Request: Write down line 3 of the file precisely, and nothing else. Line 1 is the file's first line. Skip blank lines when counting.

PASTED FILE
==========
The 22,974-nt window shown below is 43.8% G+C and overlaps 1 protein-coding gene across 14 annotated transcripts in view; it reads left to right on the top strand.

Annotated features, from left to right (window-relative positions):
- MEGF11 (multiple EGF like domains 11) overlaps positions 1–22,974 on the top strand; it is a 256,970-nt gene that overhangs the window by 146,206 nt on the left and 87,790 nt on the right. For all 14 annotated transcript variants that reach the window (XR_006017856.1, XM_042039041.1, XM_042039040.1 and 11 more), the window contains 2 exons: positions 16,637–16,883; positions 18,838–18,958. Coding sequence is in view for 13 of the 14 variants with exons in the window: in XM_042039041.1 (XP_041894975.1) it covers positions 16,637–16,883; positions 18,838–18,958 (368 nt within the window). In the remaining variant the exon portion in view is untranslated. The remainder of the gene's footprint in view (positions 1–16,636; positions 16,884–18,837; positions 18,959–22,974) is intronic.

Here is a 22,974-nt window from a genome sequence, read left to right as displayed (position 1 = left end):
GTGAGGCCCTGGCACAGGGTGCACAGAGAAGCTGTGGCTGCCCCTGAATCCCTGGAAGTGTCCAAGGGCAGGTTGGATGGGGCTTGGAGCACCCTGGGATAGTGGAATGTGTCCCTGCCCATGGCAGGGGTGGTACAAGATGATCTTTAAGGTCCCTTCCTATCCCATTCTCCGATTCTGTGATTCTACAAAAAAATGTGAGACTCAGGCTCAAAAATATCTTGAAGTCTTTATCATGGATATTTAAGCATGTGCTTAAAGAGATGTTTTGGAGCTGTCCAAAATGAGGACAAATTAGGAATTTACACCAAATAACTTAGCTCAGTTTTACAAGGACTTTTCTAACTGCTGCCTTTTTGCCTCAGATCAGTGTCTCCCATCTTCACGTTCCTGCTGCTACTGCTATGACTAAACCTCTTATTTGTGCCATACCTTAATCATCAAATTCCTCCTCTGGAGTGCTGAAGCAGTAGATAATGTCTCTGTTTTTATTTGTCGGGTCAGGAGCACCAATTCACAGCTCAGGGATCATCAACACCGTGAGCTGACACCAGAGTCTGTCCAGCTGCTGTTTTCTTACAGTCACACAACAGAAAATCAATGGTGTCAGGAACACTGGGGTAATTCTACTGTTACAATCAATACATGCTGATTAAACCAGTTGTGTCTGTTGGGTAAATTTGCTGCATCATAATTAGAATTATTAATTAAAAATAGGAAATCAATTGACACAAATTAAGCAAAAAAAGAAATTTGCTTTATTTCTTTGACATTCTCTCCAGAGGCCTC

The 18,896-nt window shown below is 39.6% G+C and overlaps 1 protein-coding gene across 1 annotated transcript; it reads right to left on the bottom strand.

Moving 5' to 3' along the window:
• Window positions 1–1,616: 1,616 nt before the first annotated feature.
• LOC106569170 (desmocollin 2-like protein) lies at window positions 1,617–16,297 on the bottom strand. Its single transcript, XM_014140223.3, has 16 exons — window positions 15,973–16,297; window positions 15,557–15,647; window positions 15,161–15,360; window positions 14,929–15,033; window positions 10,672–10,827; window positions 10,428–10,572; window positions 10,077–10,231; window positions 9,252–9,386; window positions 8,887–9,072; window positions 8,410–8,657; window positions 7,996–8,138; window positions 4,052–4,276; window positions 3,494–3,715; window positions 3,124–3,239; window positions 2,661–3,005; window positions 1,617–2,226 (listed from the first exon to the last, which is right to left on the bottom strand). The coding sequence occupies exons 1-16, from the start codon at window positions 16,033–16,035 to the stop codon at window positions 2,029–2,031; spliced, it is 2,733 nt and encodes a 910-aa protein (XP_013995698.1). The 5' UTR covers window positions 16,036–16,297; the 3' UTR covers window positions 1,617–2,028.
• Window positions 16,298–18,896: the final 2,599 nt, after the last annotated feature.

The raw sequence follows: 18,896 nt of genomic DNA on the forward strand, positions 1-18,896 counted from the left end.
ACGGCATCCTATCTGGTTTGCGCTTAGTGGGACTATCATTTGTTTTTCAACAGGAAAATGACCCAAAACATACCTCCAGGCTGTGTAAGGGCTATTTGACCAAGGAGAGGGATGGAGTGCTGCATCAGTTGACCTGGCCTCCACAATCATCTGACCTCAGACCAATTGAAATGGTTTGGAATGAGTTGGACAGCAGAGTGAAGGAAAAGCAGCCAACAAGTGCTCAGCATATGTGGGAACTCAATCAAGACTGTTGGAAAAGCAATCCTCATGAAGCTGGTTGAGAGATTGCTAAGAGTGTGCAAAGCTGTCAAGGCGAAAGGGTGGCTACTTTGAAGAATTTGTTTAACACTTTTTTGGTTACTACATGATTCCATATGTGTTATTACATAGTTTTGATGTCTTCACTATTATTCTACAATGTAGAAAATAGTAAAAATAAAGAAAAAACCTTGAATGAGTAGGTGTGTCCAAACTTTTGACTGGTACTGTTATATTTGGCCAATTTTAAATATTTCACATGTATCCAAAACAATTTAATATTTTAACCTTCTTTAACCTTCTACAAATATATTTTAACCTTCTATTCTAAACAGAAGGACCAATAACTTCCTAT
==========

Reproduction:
- MEGF11 (multiple EGF like domains 11) overlaps positions 1–22,974 on the top strand; it is a 256,970-nt gene that overhangs the window by 146,206 nt on the left and 87,790 nt on the right. For all 14 annotated transcript variants that reach the window (XR_006017856.1, XM_042039041.1, XM_042039040.1 and 11 more), the window contains 2 exons: positions 16,637–16,883; positions 18,838–18,958. Coding sequence is in view for 13 of the 14 variants with exons in the window: in XM_042039041.1 (XP_041894975.1) it covers positions 16,637–16,883; positions 18,838–18,958 (368 nt within the window). In the remaining variant the exon portion in view is untranslated. The remainder of the gene's footprint in view (positions 1–16,636; positions 16,884–18,837; positions 18,959–22,974) is intronic.